Monday, March 24, 2014

The Ghost Dance (Native American Buddhism)

Hendon Harris, Wisdom Quarterly, Xochitl, CC Liu, Ashley Wells (eds.)
Native Americans are the indigenouss people of what is now the USA (
Lama in ritual costume and American bison mask performs ghost dance at Taer Monastery in Xining, NW China, Qinghai Province, Feb. 5, 2012. The ghost dance is performed across Tibetan regions to ward off disasters and bring luck and fortune (Zhang Hongxiang/Xinhua).
Tibetan ritual, California (Sacramento Bee)
There is a link between the Native American "Ghost Dance" (Nanissáanah), which so frightened the Bureau of Indian Affairs (BIA) in the late 19th century, and the Tibetan Buddhist Ghost Dance tradition troubling China today.

The basis for the Native American Ghost Dance, the sacred circle dance, is a traditional ritual used by many Native Americans since prehistoric times.
Lakota chief (PRIR, 1899/W)
A new form was first practiced among the Nevada Paiute in 1889. The practice swept throughout much of the Western United States, quickly reaching areas of California and Oklahoma.
Psychologist Michael Katz, in his book Tibetan Dream Yoga, writes: "The last known enactments of the Ghost Dance were held in the 1950s among the Shoshoni. A contemporary Native American leader, Mary Thunder, upon seeing the [Tibetan] Vajra Dance performed, commented on the similarity of the two dances."
The Ghost Dance is a spiritual ritual to regain the tribe's pre-invasion life (
When the Tibetan Ghost Dance was performed at Taer Monastery, Chinese media reported, "The ghost dance is performed across Tibetan regions to ward off disasters and bring luck and fortune."
Buffalo in Tibet? (Eadweard Muybridge)
"According to the prophet [of peace] Jack Wilson (Wovoka)'s teachings [which prophesied a peaceful end to white expansion, while preaching goals of clean, honest living and cross-cultural cooperation by Native Americans], proper practice of the dance would reunite the living with the spirits of the dead and bring peace, prosperity, and unity to native peoples throughout the region" (James Mooney, The Ghost Dance Religion and Wounded Knee, NY: Dover Publications, 1896).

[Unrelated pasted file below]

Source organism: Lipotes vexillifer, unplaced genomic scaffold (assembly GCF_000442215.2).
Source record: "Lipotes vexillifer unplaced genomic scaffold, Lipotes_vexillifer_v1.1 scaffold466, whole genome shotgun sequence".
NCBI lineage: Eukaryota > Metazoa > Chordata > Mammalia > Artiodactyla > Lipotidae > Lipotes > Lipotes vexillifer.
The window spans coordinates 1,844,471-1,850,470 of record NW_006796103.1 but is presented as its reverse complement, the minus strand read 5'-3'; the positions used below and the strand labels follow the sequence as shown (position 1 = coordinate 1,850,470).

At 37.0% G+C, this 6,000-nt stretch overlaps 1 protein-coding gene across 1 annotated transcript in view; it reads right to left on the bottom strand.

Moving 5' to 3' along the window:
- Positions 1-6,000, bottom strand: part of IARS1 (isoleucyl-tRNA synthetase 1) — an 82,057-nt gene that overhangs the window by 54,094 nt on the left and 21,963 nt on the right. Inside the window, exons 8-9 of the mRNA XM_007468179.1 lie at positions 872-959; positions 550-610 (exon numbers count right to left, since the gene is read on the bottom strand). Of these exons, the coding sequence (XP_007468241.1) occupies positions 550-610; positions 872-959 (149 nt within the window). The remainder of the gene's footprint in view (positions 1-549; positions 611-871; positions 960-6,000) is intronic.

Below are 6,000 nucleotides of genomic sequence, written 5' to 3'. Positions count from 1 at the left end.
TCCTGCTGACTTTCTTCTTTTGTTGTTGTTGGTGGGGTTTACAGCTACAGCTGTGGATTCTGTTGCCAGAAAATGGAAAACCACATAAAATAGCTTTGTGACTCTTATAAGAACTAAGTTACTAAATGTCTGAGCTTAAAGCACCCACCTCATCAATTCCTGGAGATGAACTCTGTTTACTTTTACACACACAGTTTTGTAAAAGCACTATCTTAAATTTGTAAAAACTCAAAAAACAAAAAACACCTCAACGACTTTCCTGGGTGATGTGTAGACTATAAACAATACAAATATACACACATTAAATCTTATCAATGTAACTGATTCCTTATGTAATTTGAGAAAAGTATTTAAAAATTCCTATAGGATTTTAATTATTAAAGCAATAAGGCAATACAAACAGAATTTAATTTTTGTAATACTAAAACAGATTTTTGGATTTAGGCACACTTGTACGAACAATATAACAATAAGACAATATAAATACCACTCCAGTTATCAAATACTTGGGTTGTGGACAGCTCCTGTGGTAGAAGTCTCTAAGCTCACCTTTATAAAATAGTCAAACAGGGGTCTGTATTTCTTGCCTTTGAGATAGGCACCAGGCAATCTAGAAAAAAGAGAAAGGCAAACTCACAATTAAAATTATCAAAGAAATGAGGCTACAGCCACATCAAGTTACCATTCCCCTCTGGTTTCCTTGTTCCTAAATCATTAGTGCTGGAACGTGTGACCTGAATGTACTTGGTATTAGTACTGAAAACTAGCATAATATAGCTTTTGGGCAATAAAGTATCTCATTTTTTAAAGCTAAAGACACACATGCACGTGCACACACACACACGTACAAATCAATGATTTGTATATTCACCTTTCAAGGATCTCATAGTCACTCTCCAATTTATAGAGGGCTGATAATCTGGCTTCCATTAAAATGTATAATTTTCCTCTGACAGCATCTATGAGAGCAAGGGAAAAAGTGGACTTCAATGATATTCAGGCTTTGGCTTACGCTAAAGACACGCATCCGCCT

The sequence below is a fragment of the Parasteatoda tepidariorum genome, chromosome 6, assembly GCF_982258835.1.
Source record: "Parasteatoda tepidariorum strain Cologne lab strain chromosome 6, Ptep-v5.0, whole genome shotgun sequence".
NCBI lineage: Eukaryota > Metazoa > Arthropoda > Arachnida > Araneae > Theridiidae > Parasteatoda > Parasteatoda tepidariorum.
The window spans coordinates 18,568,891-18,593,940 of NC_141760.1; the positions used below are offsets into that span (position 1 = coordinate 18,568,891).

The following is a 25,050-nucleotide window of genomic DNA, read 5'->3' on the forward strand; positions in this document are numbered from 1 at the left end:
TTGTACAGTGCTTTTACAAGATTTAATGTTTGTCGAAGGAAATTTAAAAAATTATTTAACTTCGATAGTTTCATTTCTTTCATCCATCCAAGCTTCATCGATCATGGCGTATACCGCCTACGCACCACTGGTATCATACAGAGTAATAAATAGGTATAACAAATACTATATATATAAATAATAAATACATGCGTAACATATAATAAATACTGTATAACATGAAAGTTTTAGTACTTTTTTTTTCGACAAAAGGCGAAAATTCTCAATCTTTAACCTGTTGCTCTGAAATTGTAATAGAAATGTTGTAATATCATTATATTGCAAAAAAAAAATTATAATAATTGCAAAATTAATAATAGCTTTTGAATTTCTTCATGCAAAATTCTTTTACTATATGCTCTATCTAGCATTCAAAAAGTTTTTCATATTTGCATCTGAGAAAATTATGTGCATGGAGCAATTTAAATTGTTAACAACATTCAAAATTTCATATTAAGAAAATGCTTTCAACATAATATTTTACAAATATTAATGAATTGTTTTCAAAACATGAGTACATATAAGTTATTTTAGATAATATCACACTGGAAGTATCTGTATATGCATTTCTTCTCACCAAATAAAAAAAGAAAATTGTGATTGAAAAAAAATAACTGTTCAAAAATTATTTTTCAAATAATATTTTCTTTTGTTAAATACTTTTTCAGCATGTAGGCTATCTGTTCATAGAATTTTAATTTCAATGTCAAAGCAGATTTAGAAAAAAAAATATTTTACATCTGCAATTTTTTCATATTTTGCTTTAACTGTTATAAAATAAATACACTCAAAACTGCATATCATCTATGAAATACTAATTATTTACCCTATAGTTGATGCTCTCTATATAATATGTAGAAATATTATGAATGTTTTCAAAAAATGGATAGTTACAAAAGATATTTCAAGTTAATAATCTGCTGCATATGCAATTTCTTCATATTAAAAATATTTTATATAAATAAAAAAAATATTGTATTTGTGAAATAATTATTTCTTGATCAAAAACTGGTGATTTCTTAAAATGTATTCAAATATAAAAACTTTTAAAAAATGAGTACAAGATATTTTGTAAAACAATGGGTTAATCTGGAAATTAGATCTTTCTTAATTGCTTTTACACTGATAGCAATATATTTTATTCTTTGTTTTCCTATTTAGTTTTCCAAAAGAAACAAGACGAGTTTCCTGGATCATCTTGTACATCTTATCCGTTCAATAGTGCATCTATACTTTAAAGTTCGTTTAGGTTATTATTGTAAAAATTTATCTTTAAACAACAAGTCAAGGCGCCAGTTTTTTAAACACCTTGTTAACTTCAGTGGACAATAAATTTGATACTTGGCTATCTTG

It is characterized by a revival of many traditional beliefs and by the fervent expectation that a time of perpetual bliss was immanent (
White postmortem photography (GG)
The call to return to the Ghost Dance was a call... [to the Native people, to the First Nations, to resist British colonial imperialism, American expansionism, displacement, and genocide. The same holds true when Tibetan Buddhist dancers perform the same ritual, frightening Chinese officials who in Tibet are the imperial forces, expansionists, and perpetrators of displacement and a cultural genocide.]

No dance means war (Siege of New Ulm)
The Sioux variation on the Ghost Dance tended towards millenarianism, an innovation that distinguished the Sioux interpretation from Jack Wilson's original teachings. The Caddo Nation still practices the Ghost Dance today (Phil Cross, "Caddo Songs and Dances," Caddo Legacy from Caddo People).

Moonlight Dance: Early "Indians" of India
Ashley Wells (ed.), Wisdom Quarterly, Wikipedia edit
When the Moon appears over the hills...
Thabal Chongba is a popular Manipuri Indian folk dance associated with the Yaoshang festival. Manipuri Indians, or Meiteis, are the majority ethnic group of Manipur, India; they are made up of seven clans, who trace their written history back to 33 AD).
They know our dances in ancient India? (SW)
The literal meaning of thabal is "moonlight," and chongba means "dance" or "leap," thus "dancing in the moonlight" (Encyclopaedia of Indian Tribes, Shyam Singh Shashi, Anmol Publications, 1997). Traditionally conservative parents in Manipur, India, did not allow their daughters to go out and meet young men without their consent. Thabal Chongba therefore provided the only chance for girls to meet and talk to boys (Grapevine). In earlier times, this dance was performed in the moonlight accompanied by folk songs. The music is rhythmic beating of drums accompanied by other instruments....
We need Native boy dancers (Hans Thoma)
As soon as the Moon rises over the hills, the flute, the drums, and the cymbals start pouring out music. The boys and girls in a circle clutch each other's hands with rhythms of music slow and fast, high and low, upbeat and down. If the number is great, they may form two or three rows so everyone can participate. More
"Native Chineseans" - Tibetans post-Chinese invasion, Potala Pueblo Palace, Lhasa (WQ)

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